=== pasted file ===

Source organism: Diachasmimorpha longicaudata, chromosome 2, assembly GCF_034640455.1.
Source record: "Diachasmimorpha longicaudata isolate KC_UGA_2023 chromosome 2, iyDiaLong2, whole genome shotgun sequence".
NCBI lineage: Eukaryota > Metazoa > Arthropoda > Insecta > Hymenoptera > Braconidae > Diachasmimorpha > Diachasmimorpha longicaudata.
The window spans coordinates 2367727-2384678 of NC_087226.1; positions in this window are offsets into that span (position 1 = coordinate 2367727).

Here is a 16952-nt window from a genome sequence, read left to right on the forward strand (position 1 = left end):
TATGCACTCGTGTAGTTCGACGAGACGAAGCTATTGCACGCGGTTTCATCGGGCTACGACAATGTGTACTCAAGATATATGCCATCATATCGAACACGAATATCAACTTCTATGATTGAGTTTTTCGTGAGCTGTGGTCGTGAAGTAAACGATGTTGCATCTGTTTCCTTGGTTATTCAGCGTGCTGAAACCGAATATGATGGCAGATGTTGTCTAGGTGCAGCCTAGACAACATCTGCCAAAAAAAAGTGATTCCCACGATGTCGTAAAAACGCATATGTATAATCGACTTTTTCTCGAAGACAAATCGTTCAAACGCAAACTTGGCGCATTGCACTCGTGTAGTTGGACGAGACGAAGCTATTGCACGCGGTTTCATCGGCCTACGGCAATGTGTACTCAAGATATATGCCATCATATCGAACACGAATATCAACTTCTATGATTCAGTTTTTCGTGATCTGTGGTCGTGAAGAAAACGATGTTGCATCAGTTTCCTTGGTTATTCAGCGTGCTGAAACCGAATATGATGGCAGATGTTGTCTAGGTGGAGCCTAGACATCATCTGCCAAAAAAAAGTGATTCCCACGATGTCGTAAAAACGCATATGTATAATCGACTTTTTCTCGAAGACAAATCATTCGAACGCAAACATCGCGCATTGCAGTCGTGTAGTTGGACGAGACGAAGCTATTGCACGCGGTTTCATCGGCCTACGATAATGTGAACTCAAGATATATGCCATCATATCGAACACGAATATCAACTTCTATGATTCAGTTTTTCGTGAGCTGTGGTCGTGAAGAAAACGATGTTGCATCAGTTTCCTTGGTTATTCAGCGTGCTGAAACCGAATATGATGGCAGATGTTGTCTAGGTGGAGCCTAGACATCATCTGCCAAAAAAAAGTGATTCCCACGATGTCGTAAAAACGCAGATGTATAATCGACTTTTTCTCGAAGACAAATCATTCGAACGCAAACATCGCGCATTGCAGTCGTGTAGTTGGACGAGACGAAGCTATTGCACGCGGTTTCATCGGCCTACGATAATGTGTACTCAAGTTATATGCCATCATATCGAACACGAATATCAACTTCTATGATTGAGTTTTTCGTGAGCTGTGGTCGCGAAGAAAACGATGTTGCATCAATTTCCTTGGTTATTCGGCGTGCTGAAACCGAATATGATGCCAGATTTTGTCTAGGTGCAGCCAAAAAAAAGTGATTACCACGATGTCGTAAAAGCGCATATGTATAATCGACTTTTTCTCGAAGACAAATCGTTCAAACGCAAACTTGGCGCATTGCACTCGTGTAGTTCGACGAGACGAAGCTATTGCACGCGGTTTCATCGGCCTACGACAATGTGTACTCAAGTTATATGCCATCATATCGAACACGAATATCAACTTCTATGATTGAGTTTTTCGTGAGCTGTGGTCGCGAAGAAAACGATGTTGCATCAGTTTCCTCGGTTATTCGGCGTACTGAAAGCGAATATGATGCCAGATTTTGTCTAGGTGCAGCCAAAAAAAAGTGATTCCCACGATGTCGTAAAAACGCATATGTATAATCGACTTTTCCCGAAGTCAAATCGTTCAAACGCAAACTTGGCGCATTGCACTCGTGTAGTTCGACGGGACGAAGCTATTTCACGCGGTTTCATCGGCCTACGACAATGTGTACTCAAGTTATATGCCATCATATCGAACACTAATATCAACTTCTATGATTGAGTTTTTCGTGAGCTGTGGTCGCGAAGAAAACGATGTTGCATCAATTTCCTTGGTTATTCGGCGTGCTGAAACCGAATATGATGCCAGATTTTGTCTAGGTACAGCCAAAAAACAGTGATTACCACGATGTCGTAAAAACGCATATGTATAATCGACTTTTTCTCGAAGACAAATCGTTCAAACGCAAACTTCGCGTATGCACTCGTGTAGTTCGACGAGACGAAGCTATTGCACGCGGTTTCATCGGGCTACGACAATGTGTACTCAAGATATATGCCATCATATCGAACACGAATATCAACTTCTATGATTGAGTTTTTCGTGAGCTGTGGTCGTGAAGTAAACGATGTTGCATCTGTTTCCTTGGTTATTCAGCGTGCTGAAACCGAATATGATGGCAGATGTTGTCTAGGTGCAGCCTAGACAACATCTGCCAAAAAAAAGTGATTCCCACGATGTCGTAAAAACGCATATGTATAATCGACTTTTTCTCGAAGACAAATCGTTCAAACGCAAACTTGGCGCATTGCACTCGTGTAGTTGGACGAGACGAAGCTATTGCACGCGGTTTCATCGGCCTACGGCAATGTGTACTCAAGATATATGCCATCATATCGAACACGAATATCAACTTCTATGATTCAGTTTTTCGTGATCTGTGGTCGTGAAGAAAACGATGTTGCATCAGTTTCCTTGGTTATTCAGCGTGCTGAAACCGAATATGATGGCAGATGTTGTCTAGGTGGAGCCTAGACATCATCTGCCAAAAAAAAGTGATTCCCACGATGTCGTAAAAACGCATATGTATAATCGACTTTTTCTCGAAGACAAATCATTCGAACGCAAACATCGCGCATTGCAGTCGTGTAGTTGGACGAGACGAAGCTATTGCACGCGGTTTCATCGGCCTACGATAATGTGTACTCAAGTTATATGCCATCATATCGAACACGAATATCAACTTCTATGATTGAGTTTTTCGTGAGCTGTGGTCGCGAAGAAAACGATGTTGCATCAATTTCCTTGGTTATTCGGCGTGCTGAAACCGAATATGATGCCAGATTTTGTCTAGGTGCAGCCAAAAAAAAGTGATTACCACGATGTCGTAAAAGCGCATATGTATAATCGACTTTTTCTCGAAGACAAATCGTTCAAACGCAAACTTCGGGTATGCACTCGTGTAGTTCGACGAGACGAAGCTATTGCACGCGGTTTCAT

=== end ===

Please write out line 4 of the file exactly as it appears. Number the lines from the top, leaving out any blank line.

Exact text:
The window spans coordinates 2367727-2384678 of NC_087226.1; positions in this window are offsets into that span (position 1 = coordinate 2367727).